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Sunscreen: what to know before you apply

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(Globalpost/GlobalPost)

As the weather heats up, it's time to slather on extra sunscreen to protect your skin. But what kind is best? Is it safe? An expert from the American Academy of Dermatology (AAD) answers your burning questions.

"The best type of sunscreen is the one you will use again and again," said Dr. Henry W. Lim, chairman of the department of dermatology at Henry Ford Hospital in Detroit, Michigan, this week. "Just be sure to choose one that offers broad-spectrum protection, has an SPF of 30 or greater, and is water resistant."1. Are high SPF sunscreens better?Dermatologists recommend using a sunscreen with a Sun Protection Factor (SPF) of at least 30, which blocks 97 percent of the sun's rays. SPFs higher than 30 block slightly more of the sun's rays, but Lim warns that no sunscreen can block 100 percent of the sun's rays. So be sure to reapply every two hours when outside and after swimming and sweating. 2. What sunscreens are best for infants and children?Ideally, babies under six months should not spend time directly in the sun, Lim warns. Since babies' skin is much more sensitive than adults, sunscreens should be avoided if possible. Keep your little one in the shade as much as possible and dress them in long sleeves, pants, sunglasses, and a wide-brimmed hat. For older children, opt for sunscreens containing zinc oxide or titanium dioxide since they do not penetrate the skin and are less likely to cause irritation.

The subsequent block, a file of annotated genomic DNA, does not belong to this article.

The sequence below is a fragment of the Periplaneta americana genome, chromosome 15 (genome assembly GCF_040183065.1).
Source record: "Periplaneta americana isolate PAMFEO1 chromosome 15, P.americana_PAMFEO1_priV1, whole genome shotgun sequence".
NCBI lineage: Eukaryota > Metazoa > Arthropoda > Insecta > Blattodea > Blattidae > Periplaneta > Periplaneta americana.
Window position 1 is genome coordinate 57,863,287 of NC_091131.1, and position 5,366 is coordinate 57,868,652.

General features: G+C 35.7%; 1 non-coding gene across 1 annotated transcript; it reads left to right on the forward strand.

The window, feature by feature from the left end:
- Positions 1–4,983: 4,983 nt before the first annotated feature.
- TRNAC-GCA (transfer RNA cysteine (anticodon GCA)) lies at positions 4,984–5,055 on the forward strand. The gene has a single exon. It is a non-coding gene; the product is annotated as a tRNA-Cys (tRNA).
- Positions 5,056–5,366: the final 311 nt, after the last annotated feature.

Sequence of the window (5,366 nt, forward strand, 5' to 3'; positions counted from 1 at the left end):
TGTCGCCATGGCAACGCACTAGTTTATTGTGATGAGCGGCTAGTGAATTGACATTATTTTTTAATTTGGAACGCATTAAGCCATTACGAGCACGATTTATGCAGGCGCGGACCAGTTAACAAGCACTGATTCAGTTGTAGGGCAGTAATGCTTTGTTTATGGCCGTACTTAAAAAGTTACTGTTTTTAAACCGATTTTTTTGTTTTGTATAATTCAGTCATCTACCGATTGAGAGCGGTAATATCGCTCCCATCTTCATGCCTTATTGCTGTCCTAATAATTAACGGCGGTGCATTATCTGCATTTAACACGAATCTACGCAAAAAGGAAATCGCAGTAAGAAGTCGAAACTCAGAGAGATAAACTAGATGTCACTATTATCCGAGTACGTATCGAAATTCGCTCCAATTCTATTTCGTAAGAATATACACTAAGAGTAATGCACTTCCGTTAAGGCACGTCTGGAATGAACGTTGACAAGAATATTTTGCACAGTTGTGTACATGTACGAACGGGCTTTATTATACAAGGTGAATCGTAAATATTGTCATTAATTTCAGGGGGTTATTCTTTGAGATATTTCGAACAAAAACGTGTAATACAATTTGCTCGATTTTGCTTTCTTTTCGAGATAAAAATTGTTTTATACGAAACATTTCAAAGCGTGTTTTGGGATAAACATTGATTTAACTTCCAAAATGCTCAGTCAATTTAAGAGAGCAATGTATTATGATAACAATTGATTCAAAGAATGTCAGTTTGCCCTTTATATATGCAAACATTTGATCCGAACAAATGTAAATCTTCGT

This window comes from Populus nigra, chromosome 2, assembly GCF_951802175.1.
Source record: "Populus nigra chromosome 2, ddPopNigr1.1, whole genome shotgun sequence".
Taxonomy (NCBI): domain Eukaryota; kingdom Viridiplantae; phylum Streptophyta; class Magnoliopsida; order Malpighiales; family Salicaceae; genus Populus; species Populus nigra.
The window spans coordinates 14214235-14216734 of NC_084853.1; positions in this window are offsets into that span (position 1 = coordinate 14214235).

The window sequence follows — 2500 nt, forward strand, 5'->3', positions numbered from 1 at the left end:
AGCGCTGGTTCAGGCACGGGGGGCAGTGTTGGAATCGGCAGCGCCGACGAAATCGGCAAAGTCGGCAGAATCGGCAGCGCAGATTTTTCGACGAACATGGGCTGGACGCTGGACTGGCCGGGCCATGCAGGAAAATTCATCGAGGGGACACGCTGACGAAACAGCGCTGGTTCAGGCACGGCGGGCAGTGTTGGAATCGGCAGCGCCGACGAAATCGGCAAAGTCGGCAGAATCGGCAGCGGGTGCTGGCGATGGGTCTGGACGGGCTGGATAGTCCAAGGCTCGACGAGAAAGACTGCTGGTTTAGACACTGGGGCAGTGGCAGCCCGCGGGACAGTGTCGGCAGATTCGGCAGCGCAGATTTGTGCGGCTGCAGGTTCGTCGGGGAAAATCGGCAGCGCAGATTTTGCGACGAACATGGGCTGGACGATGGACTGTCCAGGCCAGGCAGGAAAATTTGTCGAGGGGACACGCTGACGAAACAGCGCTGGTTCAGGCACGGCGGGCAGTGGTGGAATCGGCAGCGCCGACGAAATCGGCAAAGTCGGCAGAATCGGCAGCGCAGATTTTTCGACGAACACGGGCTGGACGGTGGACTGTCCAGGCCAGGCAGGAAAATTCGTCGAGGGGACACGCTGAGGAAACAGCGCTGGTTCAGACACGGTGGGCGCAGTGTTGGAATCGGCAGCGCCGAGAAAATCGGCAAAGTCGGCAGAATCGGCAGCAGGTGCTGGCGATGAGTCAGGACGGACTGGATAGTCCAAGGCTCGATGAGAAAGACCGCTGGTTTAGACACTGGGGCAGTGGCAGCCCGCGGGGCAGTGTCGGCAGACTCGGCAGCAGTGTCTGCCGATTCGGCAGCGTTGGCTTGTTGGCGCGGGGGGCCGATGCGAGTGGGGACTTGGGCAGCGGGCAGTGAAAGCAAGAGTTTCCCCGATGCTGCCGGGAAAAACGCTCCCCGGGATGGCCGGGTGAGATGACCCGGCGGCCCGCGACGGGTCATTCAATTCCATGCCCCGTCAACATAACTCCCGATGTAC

3. Are sunscreens safe?Dermatologists say that preventing skin cancer and sunburn far outweigh any unproven concerns for toxicity or human health hazard from sunscreen ingredients. Yet, the AAD recommends that in addition to applying sunscreen, you stay in the shade, wear protective clothing and sunglasses, and stay out of tanning beds -- all important behaviors to reduce the risk of skin cancer.

4. What type of sunscreen should I use? Creams are best for dry skin and the face, while gels are good for hairy areas, such as the scalp or male chest, said Lim. Sticks are good to use around the eyes.

5. What about sprays? While sprays are easy to use, the US Food and Drug Administration is currently investigating the risks of accidental inhalation of spray sunscreens. Still, never spray sunscreen around your face or mouth, Lim warns. Instead, spray an adequate amount of sunscreen into your hands and then apply the sunscreen to facial areas. When applying spray sunscreens on children, be aware of the direction of the wind to avoid inhalation.

6. How much sunscreen do I need?"For adults, a convenient guideline is to apply one teaspoon of sunscreen to your face and scalp and to each arm, and two teaspoons to your torso and to each leg," said Lim. "Don't forget your hands and feet."

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http://www.globalpost.com/dispatch/news/afp/well-being/130526/sunscreen-what-know-you-apply